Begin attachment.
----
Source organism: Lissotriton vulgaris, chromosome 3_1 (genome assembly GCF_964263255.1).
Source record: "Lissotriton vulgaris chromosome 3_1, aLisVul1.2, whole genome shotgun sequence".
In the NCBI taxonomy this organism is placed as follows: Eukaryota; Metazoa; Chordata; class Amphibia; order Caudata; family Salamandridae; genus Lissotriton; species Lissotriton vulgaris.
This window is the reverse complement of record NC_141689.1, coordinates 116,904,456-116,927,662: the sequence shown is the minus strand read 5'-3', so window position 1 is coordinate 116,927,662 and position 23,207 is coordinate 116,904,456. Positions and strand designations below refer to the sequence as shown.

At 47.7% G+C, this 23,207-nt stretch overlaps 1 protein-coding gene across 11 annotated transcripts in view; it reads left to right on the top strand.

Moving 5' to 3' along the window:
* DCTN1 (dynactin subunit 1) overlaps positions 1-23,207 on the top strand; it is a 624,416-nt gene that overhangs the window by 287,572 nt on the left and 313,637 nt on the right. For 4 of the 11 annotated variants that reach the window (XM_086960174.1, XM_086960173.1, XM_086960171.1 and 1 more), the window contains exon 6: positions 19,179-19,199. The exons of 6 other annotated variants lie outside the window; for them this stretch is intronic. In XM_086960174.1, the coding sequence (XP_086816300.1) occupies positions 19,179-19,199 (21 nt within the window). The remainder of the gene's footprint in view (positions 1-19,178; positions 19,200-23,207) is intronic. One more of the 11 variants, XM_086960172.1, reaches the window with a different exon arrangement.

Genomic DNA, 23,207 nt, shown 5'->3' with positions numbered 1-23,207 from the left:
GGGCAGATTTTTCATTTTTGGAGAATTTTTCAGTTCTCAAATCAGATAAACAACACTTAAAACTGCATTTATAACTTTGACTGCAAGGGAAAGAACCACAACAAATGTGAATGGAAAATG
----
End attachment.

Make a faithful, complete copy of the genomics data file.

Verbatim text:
Source organism: Lissotriton vulgaris, chromosome 3_1 (genome assembly GCF_964263255.1).
Source record: "Lissotriton vulgaris chromosome 3_1, aLisVul1.2, whole genome shotgun sequence".
In the NCBI taxonomy this organism is placed as follows: Eukaryota; Metazoa; Chordata; class Amphibia; order Caudata; family Salamandridae; genus Lissotriton; species Lissotriton vulgaris.
This window is the reverse complement of record NC_141689.1, coordinates 116,904,456-116,927,662: the sequence shown is the minus strand read 5'-3', so window position 1 is coordinate 116,927,662 and position 23,207 is coordinate 116,904,456. Positions and strand designations below refer to the sequence as shown.

At 47.7% G+C, this 23,207-nt stretch overlaps 1 protein-coding gene across 11 annotated transcripts in view; it reads left to right on the top strand.

Moving 5' to 3' along the window:
* DCTN1 (dynactin subunit 1) overlaps positions 1-23,207 on the top strand; it is a 624,416-nt gene that overhangs the window by 287,572 nt on the left and 313,637 nt on the right. For 4 of the 11 annotated variants that reach the window (XM_086960174.1, XM_086960173.1, XM_086960171.1 and 1 more), the window contains exon 6: positions 19,179-19,199. The exons of 6 other annotated variants lie outside the window; for them this stretch is intronic. In XM_086960174.1, the coding sequence (XP_086816300.1) occupies positions 19,179-19,199 (21 nt within the window). The remainder of the gene's footprint in view (positions 1-19,178; positions 19,200-23,207) is intronic. One more of the 11 variants, XM_086960172.1, reaches the window with a different exon arrangement.

Genomic DNA, 23,207 nt, shown 5'->3' with positions numbered 1-23,207 from the left:
GGGCAGATTTTTCATTTTTGGAGAATTTTTCAGTTCTCAAATCAGATAAACAACACTTAAAACTGCATTTATAACTTTGACTGCAAGGGAAAGAACCACAACAAATGTGAATGGAAAATG